The author’s experience in the prison ministry touches our hearts, making women like Amy, Gloria and Jayla and many others real to us. Her experience there proves that Joy has grit… Joy has a mysterious capacity to be felt alongside sorrow and even -- sometimes most especially -- in the midst of suffering.

It is these experiences, combined with stories from her life and other observations that make up the book.


Each chapter begins with a verse from a famous writer, such as Rainer Marie Rilke, the Psalms, Acts of the Apostles etc. This quote sets the tone for the chapter.

Angela relates her commentary to relatable events, such as Anthony Bourdain’s death by suicide, even as he projected joy and passion for his work. Along the way, we get introduced to poems like Walt Whitman’s “O Me! O Life!” along with bits of her course work that she teaches at Life Worth Living.

The writing style is engaging, friendly and meaningful. The author writes candidly on subjects that must have been painful to write about, in particular, her father’s addiction to opioid pills and how they altered his personality.

With time, Angela learns that It is incredibly difficult to lovingly bear witness to grief rather than walking away or trying to fix it. It is much harder to share space with grief, to breathe its pungent air.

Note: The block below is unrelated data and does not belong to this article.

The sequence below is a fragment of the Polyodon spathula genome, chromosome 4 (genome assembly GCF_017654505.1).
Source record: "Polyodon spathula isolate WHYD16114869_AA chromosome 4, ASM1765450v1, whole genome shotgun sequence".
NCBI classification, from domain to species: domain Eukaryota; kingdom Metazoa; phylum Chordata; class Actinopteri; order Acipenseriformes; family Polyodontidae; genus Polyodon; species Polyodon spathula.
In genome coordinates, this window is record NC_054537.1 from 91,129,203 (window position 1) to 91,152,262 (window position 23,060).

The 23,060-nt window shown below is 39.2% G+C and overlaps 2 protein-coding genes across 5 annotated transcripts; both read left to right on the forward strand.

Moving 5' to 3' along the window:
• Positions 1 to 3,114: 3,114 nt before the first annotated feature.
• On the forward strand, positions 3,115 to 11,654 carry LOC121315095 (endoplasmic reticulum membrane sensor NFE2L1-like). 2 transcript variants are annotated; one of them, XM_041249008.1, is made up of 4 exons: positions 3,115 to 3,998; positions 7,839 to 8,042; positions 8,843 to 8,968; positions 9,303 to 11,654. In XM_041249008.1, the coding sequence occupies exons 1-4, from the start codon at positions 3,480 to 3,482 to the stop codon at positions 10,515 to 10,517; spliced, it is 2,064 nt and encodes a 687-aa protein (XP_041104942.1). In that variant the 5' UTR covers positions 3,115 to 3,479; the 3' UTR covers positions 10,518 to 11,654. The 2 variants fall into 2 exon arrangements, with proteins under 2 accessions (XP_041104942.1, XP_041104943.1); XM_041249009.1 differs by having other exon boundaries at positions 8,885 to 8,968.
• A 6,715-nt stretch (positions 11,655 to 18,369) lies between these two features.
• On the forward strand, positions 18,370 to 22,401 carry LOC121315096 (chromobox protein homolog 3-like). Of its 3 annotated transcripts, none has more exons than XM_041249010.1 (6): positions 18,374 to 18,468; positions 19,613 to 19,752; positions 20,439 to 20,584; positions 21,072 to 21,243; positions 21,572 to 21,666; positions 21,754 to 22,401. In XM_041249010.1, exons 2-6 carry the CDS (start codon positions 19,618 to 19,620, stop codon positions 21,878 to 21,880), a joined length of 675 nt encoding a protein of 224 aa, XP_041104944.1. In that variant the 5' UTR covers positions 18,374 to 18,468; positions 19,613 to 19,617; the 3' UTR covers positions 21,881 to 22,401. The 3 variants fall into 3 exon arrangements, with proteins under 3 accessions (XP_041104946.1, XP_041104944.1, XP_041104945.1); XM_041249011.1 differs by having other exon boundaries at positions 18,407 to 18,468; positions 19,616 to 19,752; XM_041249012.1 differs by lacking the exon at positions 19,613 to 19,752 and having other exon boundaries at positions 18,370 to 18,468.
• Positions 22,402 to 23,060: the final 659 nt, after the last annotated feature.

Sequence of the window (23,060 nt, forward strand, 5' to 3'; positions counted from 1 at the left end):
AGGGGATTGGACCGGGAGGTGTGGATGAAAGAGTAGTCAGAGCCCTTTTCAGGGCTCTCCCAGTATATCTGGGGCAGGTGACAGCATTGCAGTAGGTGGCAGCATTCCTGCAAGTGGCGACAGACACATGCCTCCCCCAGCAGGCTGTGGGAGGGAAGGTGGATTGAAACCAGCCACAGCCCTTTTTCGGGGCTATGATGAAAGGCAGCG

Talking to the family members of young people who have given in to their addictions, she creates a counter to the culture of despair. She encourages us to name and acknowledge our emotions, particularly our grief and fears.

The author gives us real examples of young people driven to death on account of addictions. She accurately spells out what is wrong with the world today. The fact that social media has influenced us to believe that life matters only if there are high impact achievements. And that people obsess over ways to market their life better as if they were products instead of human beings.

Part of facing emotions is attending to grief through deep listening. To lament openly the things that bring us pain and to search hard for beauty.

Angela draws parallels between her own situation and Holy Saturday’s unique place in Christ’s Passion. She likens Holy Saturday to the in-between space when we no longer feel overwhelming grief but comfort and meaning are beyond our reach too. In this space, she realises that The God who sometimes is shrouded in sheer silence is apparently also the God of marching bands.

She urges us to seek joy and meaning in the midst of grief and reminds us to forge connections and listen to one another’s stories with empathy. So we realise we matter.

Through her experiences with grieving, Angela clarifies how joy and meaning can help us beat sorrow. Despair struggles to breathe where meaning resides.

(I read this book through NetGalley. Thank you, NetGalley, the author and the publisher.)